How to Address a Warrant Officer

How to Address a USN or USCG Warrant Officer

—-Official envelope:
—-—-Warrant Officer (Full Name). USN/USCG

—-—-Dear Warrant Officer (Surname)
—-—-Dear Mr. (Surname): *

How to Addrerss a Warrant Officer

How to Address a USA or USMC Warrant Officer

—-Official envelope:
—-—-Warrant Officer (Full Name). USA/USMC

—-—-Dear Warrant Officer (Surname)
—-—-Dear Mr. (Surname): *

See post below ‘Is A Warrant Officer Addressed as Mr.?’ about which salutation to use.
There are no warrant officers in the United States Air Force.

How to Addrerss a Warrant Officer

How to Write to a Chief Warrant Officer?

I volunteer for our local Habitat for Humanity office. One of my tasks is writing thank you letters. I have a donation to acknowledge and all I have for names is what’s on the check itself:

Can you advise me on the correct form of address and the correct salutation? It’s probably a small thing but I’d like to get it right. Thanks so much!
————–—-– Wanda

Dear Wanda:
When a donor gets a letter of thanks … getting their name right is not a small thing … it is huge!

Looks like a married couple using the same last name. He is retired United States Army Chief Warrant Officer.

—-They’ve used a service-specific abbreviation for his rank on the check:
—-—-CW5  CW4  CW3 – CW2 – and CW1
—-These are the abbreviations used in the U.S. Army for the five types of warrant officers. Although there are five – all are addressed orally and in a salutation as Chief Warrant Officer (Name)  These abbreviations can be used by those outside the armed services. So, use CW2 in the reply.

You have his wife Lesley’s name. The traditional formal form does not include her given name. If you find she prefers something else, change it to match her preference.

On an official envelope include his branch of service and retired status:
—-—-CW2 Steven W. Armstrong, USA, Ret.

—-On a social envelope don’t include branch or service or retired status:
—-—-CW2 Steven W. Armstrong
—-—-and Mrs. Armstrong

—-Salutation: How to Addrerss a Warrant Officer
—-—-Dear Chief Warrant Officer and Mrs. Armstrong:

– Robert Hickey How to Addrerss a Warrant Officer

Forms of Address: How a conversation begins can have a huge impact on how the conversation - even the entire relationship - develops.

Is a Warrant Officer Called ‘Mr.’?

What is the proper way to address a Chief Warrant Officer? My understanding from several CW4s and 5s is that they are to be orally (in conversation)  addressed as ‘Mr./Ms. (Surname)’.   Please advise.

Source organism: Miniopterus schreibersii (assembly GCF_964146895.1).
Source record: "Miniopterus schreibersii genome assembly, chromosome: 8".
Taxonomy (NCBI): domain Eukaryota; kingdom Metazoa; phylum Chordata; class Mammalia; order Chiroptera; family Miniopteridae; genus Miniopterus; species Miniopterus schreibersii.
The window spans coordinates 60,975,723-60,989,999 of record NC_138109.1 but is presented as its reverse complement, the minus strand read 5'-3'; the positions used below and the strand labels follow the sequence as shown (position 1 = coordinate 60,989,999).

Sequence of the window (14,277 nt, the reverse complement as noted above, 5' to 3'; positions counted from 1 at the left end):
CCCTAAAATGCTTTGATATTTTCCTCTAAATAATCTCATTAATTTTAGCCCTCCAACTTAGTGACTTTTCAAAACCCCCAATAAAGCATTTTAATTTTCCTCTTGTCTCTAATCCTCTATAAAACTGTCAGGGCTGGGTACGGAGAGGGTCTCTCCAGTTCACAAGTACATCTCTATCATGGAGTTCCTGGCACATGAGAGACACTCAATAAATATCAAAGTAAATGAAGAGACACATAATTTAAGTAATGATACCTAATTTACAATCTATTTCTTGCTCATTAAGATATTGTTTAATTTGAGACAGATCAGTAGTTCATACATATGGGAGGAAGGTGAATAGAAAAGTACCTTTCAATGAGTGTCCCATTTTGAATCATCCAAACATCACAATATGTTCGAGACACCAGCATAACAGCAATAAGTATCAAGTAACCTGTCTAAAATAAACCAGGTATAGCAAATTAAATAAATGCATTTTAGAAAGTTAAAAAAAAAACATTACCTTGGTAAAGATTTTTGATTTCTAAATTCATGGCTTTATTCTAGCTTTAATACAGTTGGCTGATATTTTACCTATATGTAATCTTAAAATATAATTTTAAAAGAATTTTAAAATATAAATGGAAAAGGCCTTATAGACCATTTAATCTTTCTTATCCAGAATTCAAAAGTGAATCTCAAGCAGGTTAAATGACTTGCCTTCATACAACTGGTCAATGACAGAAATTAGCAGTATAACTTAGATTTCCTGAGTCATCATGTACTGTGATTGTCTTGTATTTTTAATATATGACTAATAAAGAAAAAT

——————-– Assistant Service Desk Manager @ The Pentagon


This is an interesting question.

—-DOD documents for U.S. Navy, Army & Coast Guard suggest in oral address ‘Mr.’:
—-—-Mr./Ms. (Surname)

And written address in a salutation –  by rank:
—-—-Chief Warrant Officer (Surname)

Army protocol officers explain in oral address – use of Mr./Ms. (Name) is correct – but it is an internal practice within the Department of Defense (DoD). Those of us outside the DoD should address Warrant Officers:
—-—-Chief Warrant Officer (Surname)
—-—-Warrant Officer (Surname)

There is a similar practice with the address of junior Naval officers who are orally addressed as Mr./Ms. (Name) aboard ship – another internal practice – in this case – just for fellow Naval personnel aboard ship.

– Robert Hickey

—-See These Related Posts:
—-—-Couples: Private Citizens
—-—-Couples: Military
—-—-Couples: U.S. Officials
—-—-Couples: Same Sex

Not Finding Your Question Answered?

—-#1)  At right on desktops, at the bottom of every page on tablets and phones, is a list of all the offices, officials & topics covered on the site.

—-#2)  After checking the list and reading the posts, if you don’t see your question answered send me an e-mail. I am pretty fast at sending a reply: usually the next day or so (unless I am traveling.)  Note: I don’t have mailing or Email addresses for any of the officials and I don’t keep track of offices that exist only in history books.

—-#3)  If I think your question is of interest to others, I will post the question & answer – always changing the names and specifics.

— Robert Hickey

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